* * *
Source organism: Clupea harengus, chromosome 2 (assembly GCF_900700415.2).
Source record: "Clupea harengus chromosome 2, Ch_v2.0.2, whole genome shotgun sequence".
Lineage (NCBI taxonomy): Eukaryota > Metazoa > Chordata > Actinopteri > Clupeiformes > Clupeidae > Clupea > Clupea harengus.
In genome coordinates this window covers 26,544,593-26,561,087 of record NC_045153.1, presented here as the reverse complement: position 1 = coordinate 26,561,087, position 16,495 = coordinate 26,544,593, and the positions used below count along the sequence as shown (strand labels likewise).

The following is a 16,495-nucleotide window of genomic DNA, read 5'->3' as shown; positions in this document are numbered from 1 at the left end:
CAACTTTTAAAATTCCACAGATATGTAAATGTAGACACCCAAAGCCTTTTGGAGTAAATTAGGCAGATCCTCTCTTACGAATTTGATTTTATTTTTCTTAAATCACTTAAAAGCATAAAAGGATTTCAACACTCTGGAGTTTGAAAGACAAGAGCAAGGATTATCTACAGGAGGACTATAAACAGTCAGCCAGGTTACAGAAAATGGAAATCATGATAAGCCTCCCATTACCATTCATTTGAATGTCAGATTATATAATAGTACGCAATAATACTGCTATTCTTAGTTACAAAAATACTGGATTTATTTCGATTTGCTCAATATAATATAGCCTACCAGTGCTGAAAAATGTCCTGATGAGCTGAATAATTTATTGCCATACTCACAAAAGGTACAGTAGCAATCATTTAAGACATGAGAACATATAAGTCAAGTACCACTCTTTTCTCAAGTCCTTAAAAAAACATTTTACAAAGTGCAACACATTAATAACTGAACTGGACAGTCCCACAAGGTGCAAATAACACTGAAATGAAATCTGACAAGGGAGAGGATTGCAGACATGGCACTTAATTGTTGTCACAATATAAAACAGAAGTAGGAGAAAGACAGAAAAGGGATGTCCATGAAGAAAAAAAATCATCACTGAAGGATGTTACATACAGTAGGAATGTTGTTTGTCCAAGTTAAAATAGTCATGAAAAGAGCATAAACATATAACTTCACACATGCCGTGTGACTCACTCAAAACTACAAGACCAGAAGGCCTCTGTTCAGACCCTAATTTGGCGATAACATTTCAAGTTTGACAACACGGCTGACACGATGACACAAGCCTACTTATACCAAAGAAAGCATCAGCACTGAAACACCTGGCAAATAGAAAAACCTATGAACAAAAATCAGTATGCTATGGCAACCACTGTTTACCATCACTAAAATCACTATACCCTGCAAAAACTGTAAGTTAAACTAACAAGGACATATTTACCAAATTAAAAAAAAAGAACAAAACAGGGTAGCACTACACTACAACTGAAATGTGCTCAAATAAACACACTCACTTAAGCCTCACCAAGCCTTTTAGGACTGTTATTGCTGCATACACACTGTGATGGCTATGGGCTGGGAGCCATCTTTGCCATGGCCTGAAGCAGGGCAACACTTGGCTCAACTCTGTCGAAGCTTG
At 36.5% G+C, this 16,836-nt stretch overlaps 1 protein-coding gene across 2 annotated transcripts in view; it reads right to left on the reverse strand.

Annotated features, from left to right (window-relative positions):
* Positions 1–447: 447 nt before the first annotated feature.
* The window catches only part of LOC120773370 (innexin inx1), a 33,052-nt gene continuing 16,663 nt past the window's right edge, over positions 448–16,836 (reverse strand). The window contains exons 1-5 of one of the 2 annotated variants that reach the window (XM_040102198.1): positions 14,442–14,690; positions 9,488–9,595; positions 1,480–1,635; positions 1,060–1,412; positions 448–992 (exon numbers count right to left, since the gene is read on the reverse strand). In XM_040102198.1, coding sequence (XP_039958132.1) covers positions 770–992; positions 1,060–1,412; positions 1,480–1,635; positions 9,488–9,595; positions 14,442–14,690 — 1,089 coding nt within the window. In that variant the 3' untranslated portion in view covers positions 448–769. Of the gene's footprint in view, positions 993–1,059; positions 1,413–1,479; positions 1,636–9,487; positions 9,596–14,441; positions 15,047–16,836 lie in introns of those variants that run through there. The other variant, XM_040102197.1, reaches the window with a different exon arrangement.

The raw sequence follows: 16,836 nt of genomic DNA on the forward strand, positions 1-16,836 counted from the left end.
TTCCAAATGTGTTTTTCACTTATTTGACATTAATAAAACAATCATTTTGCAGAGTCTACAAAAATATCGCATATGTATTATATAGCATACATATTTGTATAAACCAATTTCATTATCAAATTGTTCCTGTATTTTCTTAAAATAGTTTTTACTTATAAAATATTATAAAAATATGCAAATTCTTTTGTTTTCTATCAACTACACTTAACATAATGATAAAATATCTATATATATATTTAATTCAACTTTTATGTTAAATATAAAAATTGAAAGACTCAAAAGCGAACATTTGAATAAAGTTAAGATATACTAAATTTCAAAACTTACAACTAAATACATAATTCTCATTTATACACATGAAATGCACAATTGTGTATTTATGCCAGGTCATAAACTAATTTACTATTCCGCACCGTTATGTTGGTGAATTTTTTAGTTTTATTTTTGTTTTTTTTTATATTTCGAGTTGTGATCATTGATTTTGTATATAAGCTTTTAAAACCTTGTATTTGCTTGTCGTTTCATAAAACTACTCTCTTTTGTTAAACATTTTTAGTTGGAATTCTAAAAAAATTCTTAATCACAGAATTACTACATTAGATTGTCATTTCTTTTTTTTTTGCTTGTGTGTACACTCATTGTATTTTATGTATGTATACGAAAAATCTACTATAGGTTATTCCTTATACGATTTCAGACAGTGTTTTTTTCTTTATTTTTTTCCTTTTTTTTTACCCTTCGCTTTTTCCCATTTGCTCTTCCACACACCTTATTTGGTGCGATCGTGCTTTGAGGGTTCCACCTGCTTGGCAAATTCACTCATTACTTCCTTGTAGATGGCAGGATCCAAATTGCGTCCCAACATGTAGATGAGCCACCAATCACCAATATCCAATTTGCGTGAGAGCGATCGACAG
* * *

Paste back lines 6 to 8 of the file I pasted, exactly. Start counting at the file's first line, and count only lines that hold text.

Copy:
CAACTTTTAAAATTCCACAGATATGTAAATGTAGACACCCAAAGCCTTTTGGAGTAAATTAGGCAGATCCTCTCTTACGAATTTGATTTTATTTTTCTTAAATCACTTAAAAGCATAAAAGGATTTCAACACTCTGGAGTTTGAAAGACAAGAGCAAGGATTATCTACAGGAGGACTATAAACAGTCAGCCAGGTTACAGAAAATGGAAATCATGATAAGCCTCCCATTACCATTCATTTGAATGTCAGATTATATAATAGTACGCAATAATACTGCTATTCTTAGTTACAAAAATACTGGATTTATTTCGATTTGCTCAATATAATATAGCCTACCAGTGCTGAAAAATGTCCTGATGAGCTGAATAATTTATTGCCATACTCACAAAAGGTACAGTAGCAATCATTTAAGACATGAGAACATATAAGTCAAGTACCACTCTTTTCTCAAGTCCTTAAAAAAACATTTTACAAAGTGCAACACATTAATAACTGAACTGGACAGTCCCACAAGGTGCAAATAACACTGAAATGAAATCTGACAAGGGAGAGGATTGCAGACATGGCACTTAATTGTTGTCACAATATAAAACAGAAGTAGGAGAAAGACAGAAAAGGGATGTCCATGAAGAAAAAAAATCATCACTGAAGGATGTTACATACAGTAGGAATGTTGTTTGTCCAAGTTAAAATAGTCATGAAAAGAGCATAAACATATAACTTCACACATGCCGTGTGACTCACTCAAAACTACAAGACCAGAAGGCCTCTGTTCAGACCCTAATTTGGCGATAACATTTCAAGTTTGACAACACGGCTGACACGATGACACAAGCCTACTTATACCAAAGAAAGCATCAGCACTGAAACACCTGGCAAATAGAAAAACCTATGAACAAAAATCAGTATGCTATGGCAACCACTGTTTACCATCACTAAAATCACTATACCCTGCAAAAACTGTAAGTTAAACTAACAAGGACATATTTACCAAATTAAAAAAAAAGAACAAAACAGGGTAGCACTACACTACAACTGAAATGTGCTCAAATAAACACACTCACTTAAGCCTCACCAAGCCTTTTAGGACTGTTATTGCTGCATACACACTGTGATGGCTATGGGCTGGGAGCCATCTTTGCCATGGCCTGAAGCAGGGCAACACTTGGCTCAACTCTGTCGAAGCTTG
At 36.5% G+C, this 16,836-nt stretch overlaps 1 protein-coding gene across 2 annotated transcripts in view; it reads right to left on the reverse strand.

Annotated features, from left to right (window-relative positions):